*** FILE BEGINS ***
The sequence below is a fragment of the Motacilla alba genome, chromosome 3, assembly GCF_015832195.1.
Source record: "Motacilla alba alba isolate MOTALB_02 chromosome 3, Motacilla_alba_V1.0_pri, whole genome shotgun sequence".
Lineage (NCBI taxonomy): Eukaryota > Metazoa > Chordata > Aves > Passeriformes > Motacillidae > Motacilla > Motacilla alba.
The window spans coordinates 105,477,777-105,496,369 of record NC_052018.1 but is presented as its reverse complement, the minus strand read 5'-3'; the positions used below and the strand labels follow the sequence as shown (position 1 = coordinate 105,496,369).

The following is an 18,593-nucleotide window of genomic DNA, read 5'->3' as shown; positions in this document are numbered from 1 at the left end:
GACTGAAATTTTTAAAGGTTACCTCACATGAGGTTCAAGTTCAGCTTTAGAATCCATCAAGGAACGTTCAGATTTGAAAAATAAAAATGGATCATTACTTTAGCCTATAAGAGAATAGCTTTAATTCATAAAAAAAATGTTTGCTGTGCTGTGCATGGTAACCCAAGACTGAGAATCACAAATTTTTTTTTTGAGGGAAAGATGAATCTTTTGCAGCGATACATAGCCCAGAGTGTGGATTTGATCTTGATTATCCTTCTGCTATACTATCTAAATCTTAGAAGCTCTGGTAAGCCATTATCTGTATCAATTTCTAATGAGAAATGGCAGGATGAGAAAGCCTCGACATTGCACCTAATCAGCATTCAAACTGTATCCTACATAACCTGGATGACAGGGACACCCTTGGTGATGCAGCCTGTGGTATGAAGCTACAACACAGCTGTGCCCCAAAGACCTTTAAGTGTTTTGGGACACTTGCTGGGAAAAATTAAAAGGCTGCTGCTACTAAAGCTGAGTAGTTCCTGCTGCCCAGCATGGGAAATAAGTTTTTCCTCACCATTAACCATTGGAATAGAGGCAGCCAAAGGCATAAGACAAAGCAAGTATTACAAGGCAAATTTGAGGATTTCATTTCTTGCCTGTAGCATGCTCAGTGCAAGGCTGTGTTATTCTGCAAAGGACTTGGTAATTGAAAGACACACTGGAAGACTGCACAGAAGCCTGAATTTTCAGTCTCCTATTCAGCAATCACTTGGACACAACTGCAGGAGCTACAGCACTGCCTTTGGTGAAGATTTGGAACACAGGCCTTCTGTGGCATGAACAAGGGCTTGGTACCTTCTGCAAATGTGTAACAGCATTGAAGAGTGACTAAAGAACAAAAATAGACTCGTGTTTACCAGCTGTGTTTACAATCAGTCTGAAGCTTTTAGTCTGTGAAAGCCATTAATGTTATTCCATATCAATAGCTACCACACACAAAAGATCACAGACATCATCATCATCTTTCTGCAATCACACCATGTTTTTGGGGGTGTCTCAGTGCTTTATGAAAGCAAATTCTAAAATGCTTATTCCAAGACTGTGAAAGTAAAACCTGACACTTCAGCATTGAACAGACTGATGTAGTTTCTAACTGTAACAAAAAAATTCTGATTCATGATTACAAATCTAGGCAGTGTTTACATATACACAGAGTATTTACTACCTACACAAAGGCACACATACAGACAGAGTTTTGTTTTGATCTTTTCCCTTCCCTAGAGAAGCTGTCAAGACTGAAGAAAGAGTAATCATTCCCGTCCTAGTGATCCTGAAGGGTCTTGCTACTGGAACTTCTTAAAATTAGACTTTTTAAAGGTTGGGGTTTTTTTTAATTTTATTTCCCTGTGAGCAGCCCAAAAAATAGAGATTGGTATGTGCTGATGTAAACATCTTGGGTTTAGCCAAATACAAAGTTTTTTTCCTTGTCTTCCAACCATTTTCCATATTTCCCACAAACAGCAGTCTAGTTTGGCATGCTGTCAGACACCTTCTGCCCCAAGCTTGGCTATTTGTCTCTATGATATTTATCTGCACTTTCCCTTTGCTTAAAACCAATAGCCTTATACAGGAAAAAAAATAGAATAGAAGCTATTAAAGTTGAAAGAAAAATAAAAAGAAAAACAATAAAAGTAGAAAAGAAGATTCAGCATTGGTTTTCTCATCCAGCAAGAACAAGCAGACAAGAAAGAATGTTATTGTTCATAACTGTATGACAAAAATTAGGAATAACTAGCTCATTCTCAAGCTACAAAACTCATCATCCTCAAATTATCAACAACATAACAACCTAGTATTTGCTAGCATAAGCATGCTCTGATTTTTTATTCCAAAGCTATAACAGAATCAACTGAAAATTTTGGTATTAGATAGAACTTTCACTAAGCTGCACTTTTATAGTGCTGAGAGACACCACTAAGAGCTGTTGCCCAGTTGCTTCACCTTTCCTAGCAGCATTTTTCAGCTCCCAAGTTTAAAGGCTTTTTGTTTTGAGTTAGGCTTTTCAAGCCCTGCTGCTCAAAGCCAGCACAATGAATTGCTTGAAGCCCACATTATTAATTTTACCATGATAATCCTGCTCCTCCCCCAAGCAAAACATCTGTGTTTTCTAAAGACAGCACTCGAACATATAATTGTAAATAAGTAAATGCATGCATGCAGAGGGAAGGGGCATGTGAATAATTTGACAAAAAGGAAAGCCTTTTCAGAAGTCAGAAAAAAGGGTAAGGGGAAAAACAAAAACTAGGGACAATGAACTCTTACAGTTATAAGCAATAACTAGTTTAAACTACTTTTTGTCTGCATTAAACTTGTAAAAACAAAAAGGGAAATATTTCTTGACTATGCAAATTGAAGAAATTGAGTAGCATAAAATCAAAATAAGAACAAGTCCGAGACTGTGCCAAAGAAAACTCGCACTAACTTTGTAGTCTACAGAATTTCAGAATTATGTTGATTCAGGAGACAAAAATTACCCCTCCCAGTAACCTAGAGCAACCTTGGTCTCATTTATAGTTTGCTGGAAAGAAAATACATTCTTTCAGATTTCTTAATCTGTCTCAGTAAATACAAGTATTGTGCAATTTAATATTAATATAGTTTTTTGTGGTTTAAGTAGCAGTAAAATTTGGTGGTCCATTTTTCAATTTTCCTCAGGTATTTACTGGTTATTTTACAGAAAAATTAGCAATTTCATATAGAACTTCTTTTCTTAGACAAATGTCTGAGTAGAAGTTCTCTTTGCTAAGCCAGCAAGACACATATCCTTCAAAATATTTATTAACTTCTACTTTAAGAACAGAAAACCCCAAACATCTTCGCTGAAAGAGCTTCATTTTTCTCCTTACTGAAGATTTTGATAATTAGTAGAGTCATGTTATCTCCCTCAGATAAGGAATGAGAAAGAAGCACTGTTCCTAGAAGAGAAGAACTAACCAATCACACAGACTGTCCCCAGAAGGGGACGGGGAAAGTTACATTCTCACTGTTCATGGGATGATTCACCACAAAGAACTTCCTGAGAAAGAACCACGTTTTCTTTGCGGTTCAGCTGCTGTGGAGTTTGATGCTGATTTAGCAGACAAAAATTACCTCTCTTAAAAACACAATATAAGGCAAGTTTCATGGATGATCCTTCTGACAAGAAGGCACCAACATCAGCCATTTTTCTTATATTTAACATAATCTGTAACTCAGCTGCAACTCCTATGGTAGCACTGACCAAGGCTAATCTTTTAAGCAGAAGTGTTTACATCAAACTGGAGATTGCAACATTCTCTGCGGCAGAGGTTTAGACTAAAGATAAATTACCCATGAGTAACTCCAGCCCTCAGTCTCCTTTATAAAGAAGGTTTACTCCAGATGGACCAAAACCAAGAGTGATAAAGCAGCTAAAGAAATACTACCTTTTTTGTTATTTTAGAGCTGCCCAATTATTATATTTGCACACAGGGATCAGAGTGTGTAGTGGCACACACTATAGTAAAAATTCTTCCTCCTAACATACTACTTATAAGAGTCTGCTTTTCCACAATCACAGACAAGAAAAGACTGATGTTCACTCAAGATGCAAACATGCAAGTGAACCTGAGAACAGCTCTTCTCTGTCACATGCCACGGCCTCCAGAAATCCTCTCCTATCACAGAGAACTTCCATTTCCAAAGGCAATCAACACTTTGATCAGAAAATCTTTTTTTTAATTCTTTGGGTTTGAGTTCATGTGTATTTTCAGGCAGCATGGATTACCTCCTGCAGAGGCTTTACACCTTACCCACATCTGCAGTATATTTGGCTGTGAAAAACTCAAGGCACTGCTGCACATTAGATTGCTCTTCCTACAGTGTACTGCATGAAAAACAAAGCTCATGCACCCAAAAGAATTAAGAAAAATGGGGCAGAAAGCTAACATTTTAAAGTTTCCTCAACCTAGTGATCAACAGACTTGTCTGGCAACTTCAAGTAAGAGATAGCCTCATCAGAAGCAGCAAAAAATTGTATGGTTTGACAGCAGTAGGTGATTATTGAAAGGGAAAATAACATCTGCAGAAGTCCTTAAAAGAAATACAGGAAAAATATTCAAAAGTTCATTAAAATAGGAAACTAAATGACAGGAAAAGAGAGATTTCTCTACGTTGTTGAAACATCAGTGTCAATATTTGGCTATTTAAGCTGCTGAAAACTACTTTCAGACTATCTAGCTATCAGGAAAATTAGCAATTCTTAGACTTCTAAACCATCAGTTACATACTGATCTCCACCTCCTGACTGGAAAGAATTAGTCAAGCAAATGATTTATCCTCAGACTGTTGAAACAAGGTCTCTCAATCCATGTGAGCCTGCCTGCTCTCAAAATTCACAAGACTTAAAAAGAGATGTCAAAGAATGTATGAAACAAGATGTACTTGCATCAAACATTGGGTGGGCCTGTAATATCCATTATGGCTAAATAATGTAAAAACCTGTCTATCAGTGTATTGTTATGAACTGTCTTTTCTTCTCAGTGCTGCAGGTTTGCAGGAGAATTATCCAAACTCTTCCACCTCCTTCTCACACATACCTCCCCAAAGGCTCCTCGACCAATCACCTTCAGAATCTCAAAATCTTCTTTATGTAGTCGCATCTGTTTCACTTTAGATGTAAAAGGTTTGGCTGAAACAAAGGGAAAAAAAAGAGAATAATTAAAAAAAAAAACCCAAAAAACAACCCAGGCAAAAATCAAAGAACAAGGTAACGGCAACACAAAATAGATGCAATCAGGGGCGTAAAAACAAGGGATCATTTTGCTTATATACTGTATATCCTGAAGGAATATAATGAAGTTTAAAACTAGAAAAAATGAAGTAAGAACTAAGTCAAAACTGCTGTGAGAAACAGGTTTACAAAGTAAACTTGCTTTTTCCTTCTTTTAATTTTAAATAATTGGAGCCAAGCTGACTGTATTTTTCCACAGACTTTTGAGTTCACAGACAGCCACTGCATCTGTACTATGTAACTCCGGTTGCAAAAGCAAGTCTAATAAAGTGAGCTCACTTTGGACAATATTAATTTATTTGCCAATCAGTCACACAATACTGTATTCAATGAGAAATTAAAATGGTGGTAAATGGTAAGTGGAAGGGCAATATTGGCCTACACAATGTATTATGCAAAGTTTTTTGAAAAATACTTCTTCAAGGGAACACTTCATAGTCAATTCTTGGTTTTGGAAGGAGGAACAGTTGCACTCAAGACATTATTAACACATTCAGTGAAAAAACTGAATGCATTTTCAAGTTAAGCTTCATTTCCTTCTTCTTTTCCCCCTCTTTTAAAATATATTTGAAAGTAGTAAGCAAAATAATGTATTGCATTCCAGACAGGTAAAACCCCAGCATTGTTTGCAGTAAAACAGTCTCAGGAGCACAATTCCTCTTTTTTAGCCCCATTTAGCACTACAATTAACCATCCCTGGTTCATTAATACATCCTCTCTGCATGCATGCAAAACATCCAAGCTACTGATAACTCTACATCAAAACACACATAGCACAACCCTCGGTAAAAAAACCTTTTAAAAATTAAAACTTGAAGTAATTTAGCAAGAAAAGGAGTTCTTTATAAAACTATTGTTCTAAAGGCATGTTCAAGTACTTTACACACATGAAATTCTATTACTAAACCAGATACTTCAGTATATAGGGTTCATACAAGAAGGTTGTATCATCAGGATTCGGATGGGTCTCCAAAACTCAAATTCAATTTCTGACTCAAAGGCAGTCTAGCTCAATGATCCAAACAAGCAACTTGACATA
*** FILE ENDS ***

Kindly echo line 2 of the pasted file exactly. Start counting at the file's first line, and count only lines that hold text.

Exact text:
Source record: "Motacilla alba alba isolate MOTALB_02 chromosome 3, Motacilla_alba_V1.0_pri, whole genome shotgun sequence".